Crasis: so tiny yet so misunderstood

865747_46618975Many native Portuguese speakers don’t really know how crases work: some change them for accute accents (e.g. as in “á”), simply forget them or even unnecessarily add them where they’re are not required.

The other day I found – written in a book(!) – a Portuguese sentence written wrong: “Ela precisa ir dormir até [sic] às 22h”. Which in English means “She needs to go to sleep by 10 p.m.”

Well, but aren’t we supposed to use “às” before using a point of time (e.g. 10p.m./10h)? Not always…

If you’re learning Portuguese as a foreign – or second – language you might be asking yourself: what the heck is a crasis? Keep on reading…

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German clothes: die Kleidung.

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Last Tuesday I returned to my regular German classes and, oh my, it’s so good to be back. I had never lost touch with the language as all my gadgets, computer, Facebook, Twitter and even some of my friends posts are in German. Anyhow, following a book again, speaking German, making mistakes, having a great teacher to correct me, and interacting with others by using German are things you cannot easily get outside a classroom.

So we’re studying clothes, die Kleidung, and I’d like to share what I’ve learnt so far.

I bet you’ll like it…

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日本語: the Japanese language.

297628_7512So I decided to finally write a post about the Japanese language; the language I’m a beginner at but which I’ve already fallen in love with.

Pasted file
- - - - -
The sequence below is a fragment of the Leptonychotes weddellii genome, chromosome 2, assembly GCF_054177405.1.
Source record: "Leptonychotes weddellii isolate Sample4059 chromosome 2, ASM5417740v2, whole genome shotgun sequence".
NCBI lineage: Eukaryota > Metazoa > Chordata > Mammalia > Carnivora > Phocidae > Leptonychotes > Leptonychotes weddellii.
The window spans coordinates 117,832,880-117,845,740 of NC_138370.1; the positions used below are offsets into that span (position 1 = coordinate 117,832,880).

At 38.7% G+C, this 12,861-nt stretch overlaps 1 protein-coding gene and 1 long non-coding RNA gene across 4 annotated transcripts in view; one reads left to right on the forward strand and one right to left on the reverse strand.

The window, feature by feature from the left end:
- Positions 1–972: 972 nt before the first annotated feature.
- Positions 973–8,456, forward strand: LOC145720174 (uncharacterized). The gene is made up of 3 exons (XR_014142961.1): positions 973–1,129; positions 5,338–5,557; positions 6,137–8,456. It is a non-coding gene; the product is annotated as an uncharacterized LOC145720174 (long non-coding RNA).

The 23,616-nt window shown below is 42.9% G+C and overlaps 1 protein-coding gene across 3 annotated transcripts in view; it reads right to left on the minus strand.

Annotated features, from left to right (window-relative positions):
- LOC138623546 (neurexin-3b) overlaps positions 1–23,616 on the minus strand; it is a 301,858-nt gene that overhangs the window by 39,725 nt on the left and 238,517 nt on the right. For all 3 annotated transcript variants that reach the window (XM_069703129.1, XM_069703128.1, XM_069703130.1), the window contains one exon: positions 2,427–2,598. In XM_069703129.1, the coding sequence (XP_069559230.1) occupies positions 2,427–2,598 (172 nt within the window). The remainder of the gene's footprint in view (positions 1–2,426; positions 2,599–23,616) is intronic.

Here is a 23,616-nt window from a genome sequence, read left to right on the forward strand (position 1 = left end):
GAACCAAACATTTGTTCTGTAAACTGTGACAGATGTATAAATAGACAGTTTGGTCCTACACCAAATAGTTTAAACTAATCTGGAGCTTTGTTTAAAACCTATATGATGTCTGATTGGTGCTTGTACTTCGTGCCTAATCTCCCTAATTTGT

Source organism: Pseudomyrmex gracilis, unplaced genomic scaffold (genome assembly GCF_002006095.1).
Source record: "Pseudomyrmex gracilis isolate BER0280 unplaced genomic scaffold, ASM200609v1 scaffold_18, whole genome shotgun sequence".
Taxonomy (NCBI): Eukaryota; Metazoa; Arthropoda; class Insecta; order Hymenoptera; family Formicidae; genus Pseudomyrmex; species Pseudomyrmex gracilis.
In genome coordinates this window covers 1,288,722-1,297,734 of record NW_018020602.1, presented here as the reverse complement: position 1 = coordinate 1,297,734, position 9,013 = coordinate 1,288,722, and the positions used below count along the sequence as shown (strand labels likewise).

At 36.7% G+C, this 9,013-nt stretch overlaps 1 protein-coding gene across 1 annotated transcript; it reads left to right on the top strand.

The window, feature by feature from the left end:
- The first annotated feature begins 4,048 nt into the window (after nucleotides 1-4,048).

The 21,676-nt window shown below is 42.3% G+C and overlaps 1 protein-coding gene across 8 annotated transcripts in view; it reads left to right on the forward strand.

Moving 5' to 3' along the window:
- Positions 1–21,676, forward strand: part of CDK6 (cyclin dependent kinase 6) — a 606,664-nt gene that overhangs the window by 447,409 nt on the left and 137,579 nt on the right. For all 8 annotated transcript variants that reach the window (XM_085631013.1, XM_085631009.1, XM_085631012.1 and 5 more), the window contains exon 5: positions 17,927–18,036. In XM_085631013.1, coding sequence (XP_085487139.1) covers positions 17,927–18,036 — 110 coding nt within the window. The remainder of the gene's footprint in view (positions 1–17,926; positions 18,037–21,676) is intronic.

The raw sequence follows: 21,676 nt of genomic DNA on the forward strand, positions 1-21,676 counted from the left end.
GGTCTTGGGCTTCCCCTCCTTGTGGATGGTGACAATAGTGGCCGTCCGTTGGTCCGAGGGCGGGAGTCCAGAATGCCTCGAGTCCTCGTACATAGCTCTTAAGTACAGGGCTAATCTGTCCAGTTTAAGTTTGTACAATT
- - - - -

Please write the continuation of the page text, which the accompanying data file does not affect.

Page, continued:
You may be wondering: “why in the world would I learn all these crazy symbols if I know nothing about Japan?” For starters, the fact that something is different from what you know doesn’t make it crazy; besides, it’s easier, way easier, than you think.

When I had decided to study Japanese some people suggested me to study Chinese instead, due to its economical advantages. What people don’t get it, and I hope you do, is that no matter what you study, work with, and do, you must feel connected to it somehow. Yeah, it sounds cheesy, but I mean it! Maybe you’re just curious and attracted by the exoticness of Japanese “letters” or the richness of this language’s culture, it doesn’t matter: go for it!

I want to introduce you to this wonderful language, may I?

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Port, harbour, dock, wharf, quay, pier, mole and jetty: fight!

431201_10151412050924434_2116400162_nDuring my trip to Canada I stayed in a coastal city – Vancouver – where I heard these words a lot. Being born and raised in a Brazilian inland city – Blumenau – the definition of those words were overlapping inside my head; I couldn’t understand their differences and neither could some native Canadians. When I asked them some would stop to think about it and start discussing with each other whether a specific place is a quay or harbour, for instance.

Now, after researching (i.e. googling) for a while, I’m here to share with you what I’ve found.

Ready?

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Many or much? Few or little? Know what you can count.

531969_55075139Some things you can count but other ones you cannot.
That’s the reason you have to be careful when using “many” or “much”, for instance. Let me make it clear: some words can only be used with things you can relate to a quantity, i.e. a specified amount.

So you want to use indefinite quantifiers – words you put in front of a noun which are not quantities but represent “how much” it is – but you are not sure when to use them?
It’s easier than you think.

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